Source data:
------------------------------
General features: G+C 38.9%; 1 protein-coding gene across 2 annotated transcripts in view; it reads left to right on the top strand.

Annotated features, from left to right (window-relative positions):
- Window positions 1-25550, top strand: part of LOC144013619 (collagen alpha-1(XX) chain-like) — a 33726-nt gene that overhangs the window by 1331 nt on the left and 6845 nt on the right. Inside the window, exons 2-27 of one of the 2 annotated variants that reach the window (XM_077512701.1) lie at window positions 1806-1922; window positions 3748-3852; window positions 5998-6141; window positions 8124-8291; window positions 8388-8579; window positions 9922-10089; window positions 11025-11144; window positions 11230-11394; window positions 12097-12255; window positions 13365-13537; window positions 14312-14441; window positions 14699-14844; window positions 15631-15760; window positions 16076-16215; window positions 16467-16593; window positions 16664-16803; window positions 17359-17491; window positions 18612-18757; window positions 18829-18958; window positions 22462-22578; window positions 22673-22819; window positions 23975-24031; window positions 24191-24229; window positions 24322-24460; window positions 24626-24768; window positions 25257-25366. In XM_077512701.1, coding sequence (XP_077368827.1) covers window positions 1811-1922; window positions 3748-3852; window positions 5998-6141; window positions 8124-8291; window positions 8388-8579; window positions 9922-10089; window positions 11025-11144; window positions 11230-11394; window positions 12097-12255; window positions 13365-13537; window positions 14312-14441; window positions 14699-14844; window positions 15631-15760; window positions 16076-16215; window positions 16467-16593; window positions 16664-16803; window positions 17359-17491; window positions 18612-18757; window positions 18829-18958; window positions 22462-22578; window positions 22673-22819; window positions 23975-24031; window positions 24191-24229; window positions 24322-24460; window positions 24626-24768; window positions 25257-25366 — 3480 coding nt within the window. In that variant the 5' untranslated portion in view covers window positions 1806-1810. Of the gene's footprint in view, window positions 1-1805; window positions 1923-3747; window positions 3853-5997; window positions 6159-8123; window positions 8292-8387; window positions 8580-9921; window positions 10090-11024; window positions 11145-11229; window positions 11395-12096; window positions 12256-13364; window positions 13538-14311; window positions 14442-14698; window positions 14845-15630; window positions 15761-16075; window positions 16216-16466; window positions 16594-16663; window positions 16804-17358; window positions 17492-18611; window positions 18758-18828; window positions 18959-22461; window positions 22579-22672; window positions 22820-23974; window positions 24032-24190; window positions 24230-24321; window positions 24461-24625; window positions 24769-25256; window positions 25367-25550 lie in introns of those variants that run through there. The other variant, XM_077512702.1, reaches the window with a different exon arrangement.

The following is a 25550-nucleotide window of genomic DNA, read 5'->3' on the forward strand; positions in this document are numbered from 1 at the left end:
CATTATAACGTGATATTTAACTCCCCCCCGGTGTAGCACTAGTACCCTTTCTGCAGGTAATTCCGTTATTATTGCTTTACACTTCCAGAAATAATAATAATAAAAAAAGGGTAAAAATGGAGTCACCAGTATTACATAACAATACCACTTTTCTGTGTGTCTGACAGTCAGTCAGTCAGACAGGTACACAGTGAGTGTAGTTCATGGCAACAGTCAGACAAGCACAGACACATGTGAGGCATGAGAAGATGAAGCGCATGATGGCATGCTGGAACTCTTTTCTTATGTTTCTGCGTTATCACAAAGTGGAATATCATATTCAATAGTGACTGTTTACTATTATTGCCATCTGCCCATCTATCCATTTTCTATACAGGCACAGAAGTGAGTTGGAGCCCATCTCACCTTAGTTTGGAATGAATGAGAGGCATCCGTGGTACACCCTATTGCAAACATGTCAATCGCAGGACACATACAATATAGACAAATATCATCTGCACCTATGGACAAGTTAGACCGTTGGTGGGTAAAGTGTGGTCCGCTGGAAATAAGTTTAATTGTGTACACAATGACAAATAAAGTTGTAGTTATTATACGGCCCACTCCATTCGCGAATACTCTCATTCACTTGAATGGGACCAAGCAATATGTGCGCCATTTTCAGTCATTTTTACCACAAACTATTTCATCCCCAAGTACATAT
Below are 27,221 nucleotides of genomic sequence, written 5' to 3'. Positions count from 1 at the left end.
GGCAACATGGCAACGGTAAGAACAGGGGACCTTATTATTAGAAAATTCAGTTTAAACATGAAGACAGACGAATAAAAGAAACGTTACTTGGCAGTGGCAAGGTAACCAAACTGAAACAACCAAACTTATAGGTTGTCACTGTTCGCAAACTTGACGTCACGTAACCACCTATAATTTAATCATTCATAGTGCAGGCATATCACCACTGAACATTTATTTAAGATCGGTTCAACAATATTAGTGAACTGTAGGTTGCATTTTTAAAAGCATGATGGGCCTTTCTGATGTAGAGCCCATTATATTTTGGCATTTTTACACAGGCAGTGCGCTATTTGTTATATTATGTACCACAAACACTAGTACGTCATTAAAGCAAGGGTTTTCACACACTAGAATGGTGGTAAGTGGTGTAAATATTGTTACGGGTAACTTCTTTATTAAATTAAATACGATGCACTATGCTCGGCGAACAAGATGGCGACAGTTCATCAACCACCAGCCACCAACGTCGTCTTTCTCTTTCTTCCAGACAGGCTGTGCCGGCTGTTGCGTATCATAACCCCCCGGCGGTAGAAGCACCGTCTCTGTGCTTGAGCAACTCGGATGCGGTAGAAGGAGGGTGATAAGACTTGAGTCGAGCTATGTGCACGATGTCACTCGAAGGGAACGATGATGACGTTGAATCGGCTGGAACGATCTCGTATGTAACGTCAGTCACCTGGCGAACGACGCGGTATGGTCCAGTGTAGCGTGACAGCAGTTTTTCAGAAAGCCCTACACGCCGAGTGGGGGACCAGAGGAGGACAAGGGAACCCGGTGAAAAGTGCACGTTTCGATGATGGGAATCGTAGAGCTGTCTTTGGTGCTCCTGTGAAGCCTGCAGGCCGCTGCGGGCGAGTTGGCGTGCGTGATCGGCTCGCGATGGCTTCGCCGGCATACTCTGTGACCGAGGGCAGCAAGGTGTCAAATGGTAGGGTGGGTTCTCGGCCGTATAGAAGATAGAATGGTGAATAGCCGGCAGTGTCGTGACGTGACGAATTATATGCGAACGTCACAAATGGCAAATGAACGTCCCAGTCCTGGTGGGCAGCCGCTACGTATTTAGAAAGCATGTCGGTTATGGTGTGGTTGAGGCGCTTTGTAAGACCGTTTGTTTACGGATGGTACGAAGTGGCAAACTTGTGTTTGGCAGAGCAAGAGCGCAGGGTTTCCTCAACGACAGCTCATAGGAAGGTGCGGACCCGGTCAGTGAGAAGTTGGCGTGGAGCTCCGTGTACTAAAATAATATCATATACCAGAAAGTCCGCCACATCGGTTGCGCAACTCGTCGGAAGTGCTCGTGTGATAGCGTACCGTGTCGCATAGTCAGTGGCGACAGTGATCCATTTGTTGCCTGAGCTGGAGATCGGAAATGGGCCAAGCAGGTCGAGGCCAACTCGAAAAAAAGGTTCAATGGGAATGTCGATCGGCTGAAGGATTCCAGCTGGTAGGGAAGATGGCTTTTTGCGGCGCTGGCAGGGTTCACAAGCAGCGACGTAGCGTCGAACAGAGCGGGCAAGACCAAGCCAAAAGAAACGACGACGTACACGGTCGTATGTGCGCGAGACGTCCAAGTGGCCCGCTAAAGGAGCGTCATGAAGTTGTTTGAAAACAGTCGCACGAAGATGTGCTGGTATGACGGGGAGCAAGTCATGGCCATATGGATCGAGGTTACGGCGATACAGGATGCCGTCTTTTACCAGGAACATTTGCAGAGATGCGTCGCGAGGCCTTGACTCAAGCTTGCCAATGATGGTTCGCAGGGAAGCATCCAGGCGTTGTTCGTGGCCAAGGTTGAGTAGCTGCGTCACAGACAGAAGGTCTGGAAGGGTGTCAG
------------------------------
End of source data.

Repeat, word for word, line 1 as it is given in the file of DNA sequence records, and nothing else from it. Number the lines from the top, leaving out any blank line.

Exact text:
General features: G+C 38.9%; 1 protein-coding gene across 2 annotated transcripts in view; it reads left to right on the top strand.